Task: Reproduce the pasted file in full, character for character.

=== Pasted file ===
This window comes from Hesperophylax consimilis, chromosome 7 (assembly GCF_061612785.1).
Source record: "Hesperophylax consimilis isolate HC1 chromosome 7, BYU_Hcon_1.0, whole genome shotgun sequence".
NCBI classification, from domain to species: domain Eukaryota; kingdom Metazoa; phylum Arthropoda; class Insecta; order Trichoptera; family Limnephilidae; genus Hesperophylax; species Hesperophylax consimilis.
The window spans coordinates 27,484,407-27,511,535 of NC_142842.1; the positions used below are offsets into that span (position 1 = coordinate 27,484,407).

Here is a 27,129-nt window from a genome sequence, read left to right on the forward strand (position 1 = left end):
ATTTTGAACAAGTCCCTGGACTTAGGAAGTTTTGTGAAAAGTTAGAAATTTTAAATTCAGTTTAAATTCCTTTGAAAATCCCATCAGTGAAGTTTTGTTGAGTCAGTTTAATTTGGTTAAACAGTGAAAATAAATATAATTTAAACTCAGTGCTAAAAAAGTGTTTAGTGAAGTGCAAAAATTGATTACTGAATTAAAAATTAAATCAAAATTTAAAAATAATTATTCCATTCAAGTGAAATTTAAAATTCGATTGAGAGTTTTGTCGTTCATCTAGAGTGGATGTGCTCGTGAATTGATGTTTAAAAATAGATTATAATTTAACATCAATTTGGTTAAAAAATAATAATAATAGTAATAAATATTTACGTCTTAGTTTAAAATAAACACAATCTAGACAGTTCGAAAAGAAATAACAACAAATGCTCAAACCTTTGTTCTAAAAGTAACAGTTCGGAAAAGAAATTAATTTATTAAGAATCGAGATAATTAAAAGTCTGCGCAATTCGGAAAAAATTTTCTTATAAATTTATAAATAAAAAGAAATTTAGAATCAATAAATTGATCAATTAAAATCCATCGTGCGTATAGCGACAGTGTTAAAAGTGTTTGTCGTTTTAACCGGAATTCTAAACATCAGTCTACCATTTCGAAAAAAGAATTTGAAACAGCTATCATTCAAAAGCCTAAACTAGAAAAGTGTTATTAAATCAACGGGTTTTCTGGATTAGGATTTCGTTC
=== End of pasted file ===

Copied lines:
This window comes from Hesperophylax consimilis, chromosome 7 (assembly GCF_061612785.1).
Source record: "Hesperophylax consimilis isolate HC1 chromosome 7, BYU_Hcon_1.0, whole genome shotgun sequence".
NCBI classification, from domain to species: domain Eukaryota; kingdom Metazoa; phylum Arthropoda; class Insecta; order Trichoptera; family Limnephilidae; genus Hesperophylax; species Hesperophylax consimilis.
The window spans coordinates 27,484,407-27,511,535 of NC_142842.1; the positions used below are offsets into that span (position 1 = coordinate 27,484,407).

Here is a 27,129-nt window from a genome sequence, read left to right on the forward strand (position 1 = left end):
ATTTTGAACAAGTCCCTGGACTTAGGAAGTTTTGTGAAAAGTTAGAAATTTTAAATTCAGTTTAAATTCCTTTGAAAATCCCATCAGTGAAGTTTTGTTGAGTCAGTTTAATTTGGTTAAACAGTGAAAATAAATATAATTTAAACTCAGTGCTAAAAAAGTGTTTAGTGAAGTGCAAAAATTGATTACTGAATTAAAAATTAAATCAAAATTTAAAAATAATTATTCCATTCAAGTGAAATTTAAAATTCGATTGAGAGTTTTGTCGTTCATCTAGAGTGGATGTGCTCGTGAATTGATGTTTAAAAATAGATTATAATTTAACATCAATTTGGTTAAAAAATAATAATAATAGTAATAAATATTTACGTCTTAGTTTAAAATAAACACAATCTAGACAGTTCGAAAAGAAATAACAACAAATGCTCAAACCTTTGTTCTAAAAGTAACAGTTCGGAAAAGAAATTAATTTATTAAGAATCGAGATAATTAAAAGTCTGCGCAATTCGGAAAAAATTTTCTTATAAATTTATAAATAAAAAGAAATTTAGAATCAATAAATTGATCAATTAAAATCCATCGTGCGTATAGCGACAGTGTTAAAAGTGTTTGTCGTTTTAACCGGAATTCTAAACATCAGTCTACCATTTCGAAAAAAGAATTTGAAACAGCTATCATTCAAAAGCCTAAACTAGAAAAGTGTTATTAAATCAACGGGTTTTCTGGATTAGGATTTCGTTC